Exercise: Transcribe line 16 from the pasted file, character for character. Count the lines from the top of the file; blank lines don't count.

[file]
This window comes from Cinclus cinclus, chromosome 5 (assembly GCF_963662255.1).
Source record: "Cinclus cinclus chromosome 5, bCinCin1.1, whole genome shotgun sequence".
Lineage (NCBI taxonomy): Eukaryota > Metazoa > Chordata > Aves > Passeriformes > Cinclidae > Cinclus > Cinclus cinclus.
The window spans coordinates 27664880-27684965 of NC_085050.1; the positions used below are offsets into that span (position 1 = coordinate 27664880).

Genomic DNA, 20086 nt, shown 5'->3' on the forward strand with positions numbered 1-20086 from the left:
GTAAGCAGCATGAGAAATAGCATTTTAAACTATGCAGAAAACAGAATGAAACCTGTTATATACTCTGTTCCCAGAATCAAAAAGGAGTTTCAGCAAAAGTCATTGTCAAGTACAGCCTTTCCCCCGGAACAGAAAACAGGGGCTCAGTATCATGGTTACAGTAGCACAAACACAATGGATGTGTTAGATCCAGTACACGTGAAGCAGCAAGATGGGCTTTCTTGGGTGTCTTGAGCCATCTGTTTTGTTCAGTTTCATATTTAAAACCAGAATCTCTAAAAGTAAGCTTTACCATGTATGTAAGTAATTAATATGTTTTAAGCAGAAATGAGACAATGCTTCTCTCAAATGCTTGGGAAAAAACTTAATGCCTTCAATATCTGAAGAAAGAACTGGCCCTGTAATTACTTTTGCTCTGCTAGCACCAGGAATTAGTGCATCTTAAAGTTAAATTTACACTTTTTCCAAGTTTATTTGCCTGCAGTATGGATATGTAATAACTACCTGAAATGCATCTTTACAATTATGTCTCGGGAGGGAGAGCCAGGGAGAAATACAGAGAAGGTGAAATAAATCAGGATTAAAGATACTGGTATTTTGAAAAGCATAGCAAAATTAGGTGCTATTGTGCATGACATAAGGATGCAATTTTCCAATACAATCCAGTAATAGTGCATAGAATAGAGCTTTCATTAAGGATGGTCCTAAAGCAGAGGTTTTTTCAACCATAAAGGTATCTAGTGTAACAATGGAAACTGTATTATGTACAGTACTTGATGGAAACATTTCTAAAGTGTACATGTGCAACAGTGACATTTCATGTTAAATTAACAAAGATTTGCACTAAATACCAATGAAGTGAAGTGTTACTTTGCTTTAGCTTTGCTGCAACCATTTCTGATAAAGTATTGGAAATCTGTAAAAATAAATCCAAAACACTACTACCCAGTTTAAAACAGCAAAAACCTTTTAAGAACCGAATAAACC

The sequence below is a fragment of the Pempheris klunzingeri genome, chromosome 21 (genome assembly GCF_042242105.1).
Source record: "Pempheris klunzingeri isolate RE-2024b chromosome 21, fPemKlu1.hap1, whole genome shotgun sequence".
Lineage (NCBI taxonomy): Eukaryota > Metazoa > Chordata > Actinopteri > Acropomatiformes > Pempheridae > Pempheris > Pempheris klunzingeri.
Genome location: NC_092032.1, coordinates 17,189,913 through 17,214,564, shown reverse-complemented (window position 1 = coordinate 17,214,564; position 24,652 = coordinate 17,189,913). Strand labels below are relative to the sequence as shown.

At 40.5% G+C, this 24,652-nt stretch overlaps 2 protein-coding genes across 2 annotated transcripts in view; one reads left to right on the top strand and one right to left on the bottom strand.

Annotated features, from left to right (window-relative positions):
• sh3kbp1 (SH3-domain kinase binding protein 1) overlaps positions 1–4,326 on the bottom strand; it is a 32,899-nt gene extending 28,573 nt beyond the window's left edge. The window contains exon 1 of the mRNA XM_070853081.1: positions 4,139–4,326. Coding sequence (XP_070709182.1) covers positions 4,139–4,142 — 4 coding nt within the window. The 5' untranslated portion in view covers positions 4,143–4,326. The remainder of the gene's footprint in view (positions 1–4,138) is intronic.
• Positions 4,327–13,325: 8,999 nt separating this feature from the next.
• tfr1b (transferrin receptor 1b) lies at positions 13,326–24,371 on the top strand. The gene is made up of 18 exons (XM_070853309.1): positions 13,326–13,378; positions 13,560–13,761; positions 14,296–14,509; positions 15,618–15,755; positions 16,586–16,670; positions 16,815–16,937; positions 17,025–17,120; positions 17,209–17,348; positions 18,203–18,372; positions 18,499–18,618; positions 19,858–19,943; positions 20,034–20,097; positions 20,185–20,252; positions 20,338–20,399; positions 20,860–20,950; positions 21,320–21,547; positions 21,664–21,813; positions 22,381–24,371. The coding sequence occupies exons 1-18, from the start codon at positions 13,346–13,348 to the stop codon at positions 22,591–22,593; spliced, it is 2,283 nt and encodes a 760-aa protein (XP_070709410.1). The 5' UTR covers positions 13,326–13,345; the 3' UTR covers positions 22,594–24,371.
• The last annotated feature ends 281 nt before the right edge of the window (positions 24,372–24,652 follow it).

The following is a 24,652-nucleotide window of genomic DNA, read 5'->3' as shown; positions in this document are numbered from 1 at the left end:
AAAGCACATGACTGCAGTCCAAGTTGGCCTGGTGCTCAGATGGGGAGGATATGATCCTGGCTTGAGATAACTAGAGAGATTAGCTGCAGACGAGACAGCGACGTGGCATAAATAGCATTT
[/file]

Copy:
• The last annotated feature ends 281 nt before the right edge of the window (positions 24,372–24,652 follow it).